Among the tall pines of rural Georgia, dignitaries with ceremonial shovels broke ground Tuesday on the first U.S. commercial plant designed to turn trees and wood scraps into biofuel for automobiles.
Colorado-based Range Fuels plans to finish construction of the plant's first phase by the end of next year, and start producing 20 million gallons of ethanol per year in 2009. Every drop will come from trees, a big deal considering nearly all ethanol produced in the U.S. is now made from corn — a valuable food source.
"When people think of biofuel and ethanol, they think of corn and Iowa. But we will be changing that," said Gov. Sonny Perdue, declaring he could "feel history in the making."
The Department of Energy chose the Range Fuels plant in Georgia as one of six projects to receive $385 million in federal funding aimed at jump-starting ethanol production from nontraditional, cellulose-based sources like wood chips, switchgrass and citrus peels. The Georgia plant expects to receive $76 million.
Energy Secretary Samuel Bodman told a crowd of local residents gathered beneath a sprawling white tent that the plant, located 150 miles southeast of Atlanta, will launch "a new phase in our effort to make America more energy secure."
Sun Microsystems co-founder Vinod Khosla, the venture capitalist who is backing the Range Fuels plant, went a step further by saying America needs to "declare a war on oil." Cellulose-based ethanol, he said, "is the weapon we need."
"This is nothing less ... than to replace 100 percent of our oil," Khosla said. "It's not about playing around with five or ten percent."
Waste to gas, then liquid
Range Fuels will have plenty of raw material for its new plant nearby. Soperton is a hub of Georgia's timber industry that bills itself as the "Million Pine City" in a state with 24 million acres of forest.
The Soperton plant will use a chemical process that heats timber waste and mill residue and transforms it into a heavy synthesis gas. The gas, known as "syngas," is then refined into a liquid and turned into ethanol and methanol.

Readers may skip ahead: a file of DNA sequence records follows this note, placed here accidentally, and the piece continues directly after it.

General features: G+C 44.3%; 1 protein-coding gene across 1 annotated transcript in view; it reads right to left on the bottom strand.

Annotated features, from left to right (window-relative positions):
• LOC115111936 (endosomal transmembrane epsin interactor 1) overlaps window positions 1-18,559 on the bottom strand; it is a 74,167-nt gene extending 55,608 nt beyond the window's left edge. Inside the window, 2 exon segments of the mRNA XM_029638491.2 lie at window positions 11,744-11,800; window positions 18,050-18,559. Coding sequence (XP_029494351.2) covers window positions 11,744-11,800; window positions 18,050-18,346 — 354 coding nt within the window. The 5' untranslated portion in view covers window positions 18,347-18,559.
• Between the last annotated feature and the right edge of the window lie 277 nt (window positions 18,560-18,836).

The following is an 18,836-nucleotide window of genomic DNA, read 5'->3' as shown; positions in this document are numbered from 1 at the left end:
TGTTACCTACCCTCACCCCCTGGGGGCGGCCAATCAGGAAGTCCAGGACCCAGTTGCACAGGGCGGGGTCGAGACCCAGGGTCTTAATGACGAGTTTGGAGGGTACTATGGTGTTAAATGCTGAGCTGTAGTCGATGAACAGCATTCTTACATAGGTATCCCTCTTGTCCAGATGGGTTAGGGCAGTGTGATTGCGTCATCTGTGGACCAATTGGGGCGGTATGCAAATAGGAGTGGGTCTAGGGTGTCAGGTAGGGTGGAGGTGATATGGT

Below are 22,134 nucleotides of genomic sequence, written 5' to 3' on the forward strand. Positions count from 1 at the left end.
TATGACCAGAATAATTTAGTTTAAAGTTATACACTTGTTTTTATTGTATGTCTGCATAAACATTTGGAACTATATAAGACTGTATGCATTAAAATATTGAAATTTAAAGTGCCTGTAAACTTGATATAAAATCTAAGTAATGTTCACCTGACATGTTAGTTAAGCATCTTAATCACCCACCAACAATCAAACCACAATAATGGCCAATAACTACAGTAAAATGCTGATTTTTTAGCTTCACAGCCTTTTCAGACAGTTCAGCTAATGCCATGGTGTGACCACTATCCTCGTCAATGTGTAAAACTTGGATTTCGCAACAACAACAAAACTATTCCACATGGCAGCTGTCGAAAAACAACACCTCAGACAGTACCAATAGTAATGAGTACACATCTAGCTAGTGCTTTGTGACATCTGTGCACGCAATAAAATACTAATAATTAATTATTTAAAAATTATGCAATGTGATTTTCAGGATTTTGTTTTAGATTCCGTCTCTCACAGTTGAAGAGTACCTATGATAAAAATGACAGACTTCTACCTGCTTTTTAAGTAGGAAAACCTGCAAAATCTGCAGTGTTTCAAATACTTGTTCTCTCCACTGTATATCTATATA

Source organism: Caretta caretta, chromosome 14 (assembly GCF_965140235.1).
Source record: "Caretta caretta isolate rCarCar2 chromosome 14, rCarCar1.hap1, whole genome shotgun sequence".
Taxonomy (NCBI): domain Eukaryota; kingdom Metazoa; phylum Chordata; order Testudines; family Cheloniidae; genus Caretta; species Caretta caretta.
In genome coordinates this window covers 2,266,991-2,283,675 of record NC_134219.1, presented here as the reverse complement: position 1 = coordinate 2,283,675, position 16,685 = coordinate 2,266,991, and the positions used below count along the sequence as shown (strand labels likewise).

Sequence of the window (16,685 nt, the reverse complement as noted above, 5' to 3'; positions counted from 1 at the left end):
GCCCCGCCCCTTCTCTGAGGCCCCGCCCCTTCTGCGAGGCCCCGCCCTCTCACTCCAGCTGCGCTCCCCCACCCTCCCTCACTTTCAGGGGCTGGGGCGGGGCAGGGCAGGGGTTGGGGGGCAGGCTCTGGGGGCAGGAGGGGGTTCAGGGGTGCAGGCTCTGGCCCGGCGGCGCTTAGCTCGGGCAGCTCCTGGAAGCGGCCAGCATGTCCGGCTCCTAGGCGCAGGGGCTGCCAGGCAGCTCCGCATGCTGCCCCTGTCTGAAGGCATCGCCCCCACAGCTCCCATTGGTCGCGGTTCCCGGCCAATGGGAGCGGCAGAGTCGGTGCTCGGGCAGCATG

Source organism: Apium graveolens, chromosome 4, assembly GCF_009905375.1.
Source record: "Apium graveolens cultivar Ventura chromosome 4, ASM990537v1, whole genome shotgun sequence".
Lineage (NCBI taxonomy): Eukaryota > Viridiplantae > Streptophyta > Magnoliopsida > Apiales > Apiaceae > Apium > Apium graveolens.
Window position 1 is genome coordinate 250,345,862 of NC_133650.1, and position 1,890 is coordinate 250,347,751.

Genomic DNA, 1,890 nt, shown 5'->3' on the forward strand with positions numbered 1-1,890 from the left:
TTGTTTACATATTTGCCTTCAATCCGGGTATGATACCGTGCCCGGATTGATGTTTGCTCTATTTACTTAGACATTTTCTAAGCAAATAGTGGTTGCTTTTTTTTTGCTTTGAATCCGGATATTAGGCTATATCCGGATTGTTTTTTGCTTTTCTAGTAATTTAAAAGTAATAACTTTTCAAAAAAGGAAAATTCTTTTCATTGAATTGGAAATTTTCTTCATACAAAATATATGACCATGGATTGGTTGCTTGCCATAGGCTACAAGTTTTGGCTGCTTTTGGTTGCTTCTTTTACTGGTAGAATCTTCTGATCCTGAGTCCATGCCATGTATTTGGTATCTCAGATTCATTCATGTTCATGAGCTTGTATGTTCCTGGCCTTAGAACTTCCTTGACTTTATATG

Eventually, Range Fuels plans to produce 100 million gallons of ethanol annually at the Soperton plant.
Mitch Mandich, CEO of Range Fuels, said the ethanol produced here will be more environmentally friendly that corn ethanol because it will rely largely on scrap wood leftover from timber harvests that would otherwise be left to burn or rot.
He also said it's more efficient to produce. The Broomfield, Colo., company's process for turning trees into biofuel uses 75 percent less water than it takes to produce corn ethanol, he said, and requires less energy overall.
Generous analysts say making four gallons of ethanol takes the energy equivalent of three gallons of it. Mandich says the Soperton plant will be able to produce 10 gallons of ethanol from wood using the energy equivalent of a single gallon.
"There's always a bit of butterflies when you start a new process, you're on the world stage," Mandich said. "But it gives you a conviction to even work harder, work smarter and succeed at it, because you know you're going to have a positive impact on the world."
'Bioenergy Corridor' promised
The Range Fuels' plant won't be the last biofuel startup in Georgia. State marketers will begin using a new slogan — "The Bioenergy Corridor" — to draw alternative energy companies to Georgia, said Nathan McClure, chief forester with the Georgia Forestry Commission.
With timber prices sagging, the state hopes tree farmers can earn additional revenue by selling their otherwise unusable wood waste as fuel to alternative energy plants, McClure said.
"We're trying to establish an additional product out there to add to what landowners can receive," said McClure. "Sixty percent of Georgia's forests are owned by families and individuals, and they have to rely on something else for income."
Alternative fuel boosters have already lured a biodiesel plant to northwest Georgia with tax incentives. More plants in Camilla, Plains and Ellenwood are under construction.
An ethanol plant in Cordele using waste liquids — from soft drinks to milk — is expected to be running next month. The plant will also churn out water as a byproduct after extracting sugars and starch.